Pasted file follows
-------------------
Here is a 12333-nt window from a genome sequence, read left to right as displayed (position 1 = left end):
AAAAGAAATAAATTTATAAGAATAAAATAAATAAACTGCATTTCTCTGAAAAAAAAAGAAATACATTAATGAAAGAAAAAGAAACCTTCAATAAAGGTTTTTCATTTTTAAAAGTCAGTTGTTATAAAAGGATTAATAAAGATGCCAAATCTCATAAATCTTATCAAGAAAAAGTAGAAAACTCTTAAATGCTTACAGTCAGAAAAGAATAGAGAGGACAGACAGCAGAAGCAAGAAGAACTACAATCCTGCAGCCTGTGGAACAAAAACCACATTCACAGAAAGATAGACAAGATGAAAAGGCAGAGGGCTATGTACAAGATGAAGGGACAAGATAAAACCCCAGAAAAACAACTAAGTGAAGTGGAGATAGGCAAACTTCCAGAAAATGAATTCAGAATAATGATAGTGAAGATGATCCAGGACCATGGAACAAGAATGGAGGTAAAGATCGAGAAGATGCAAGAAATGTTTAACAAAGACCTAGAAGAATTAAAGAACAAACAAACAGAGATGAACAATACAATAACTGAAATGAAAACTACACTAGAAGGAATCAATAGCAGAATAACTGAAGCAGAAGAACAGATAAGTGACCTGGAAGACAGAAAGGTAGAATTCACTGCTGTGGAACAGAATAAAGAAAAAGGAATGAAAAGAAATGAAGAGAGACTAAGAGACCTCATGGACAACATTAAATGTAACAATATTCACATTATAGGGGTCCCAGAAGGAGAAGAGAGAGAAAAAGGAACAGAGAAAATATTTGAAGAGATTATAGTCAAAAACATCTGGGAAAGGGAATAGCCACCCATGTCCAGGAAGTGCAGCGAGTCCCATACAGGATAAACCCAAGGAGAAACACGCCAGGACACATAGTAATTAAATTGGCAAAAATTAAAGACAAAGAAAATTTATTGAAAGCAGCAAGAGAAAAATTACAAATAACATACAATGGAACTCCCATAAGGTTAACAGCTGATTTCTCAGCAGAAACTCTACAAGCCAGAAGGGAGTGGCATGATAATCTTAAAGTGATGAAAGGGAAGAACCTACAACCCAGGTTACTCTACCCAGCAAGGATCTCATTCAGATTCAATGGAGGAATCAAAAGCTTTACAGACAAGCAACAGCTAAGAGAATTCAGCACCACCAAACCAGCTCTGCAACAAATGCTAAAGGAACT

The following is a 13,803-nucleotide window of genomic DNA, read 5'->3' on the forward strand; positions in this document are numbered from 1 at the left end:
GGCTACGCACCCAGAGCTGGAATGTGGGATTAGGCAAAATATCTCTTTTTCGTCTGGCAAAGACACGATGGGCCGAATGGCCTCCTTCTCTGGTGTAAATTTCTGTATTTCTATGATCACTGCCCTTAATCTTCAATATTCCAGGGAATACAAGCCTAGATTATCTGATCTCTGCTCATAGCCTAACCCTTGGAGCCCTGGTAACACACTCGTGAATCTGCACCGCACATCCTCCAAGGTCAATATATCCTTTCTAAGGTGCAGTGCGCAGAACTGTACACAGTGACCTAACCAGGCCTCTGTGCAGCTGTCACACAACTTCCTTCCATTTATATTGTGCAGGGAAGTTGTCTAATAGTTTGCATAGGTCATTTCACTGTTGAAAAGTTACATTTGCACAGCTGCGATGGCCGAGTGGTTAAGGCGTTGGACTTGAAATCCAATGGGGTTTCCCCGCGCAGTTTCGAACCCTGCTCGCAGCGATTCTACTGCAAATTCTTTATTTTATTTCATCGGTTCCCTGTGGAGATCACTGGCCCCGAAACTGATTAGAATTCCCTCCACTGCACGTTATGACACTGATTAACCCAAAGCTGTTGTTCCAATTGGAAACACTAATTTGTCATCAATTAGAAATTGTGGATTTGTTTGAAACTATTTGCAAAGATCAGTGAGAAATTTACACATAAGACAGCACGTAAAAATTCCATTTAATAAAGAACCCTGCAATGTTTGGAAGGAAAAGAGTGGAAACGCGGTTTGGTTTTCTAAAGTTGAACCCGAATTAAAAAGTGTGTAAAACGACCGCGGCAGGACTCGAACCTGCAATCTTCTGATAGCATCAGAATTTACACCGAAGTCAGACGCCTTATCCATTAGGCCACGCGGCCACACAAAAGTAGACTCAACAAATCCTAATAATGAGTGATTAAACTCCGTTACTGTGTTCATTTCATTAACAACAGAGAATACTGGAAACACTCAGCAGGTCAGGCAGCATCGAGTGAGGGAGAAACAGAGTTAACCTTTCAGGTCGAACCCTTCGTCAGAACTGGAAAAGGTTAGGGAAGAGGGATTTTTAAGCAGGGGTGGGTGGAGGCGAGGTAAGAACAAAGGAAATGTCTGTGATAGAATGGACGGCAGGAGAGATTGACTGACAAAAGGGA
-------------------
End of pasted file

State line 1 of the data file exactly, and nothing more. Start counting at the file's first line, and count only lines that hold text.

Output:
Here is a 12333-nt window from a genome sequence, read left to right as displayed (position 1 = left end):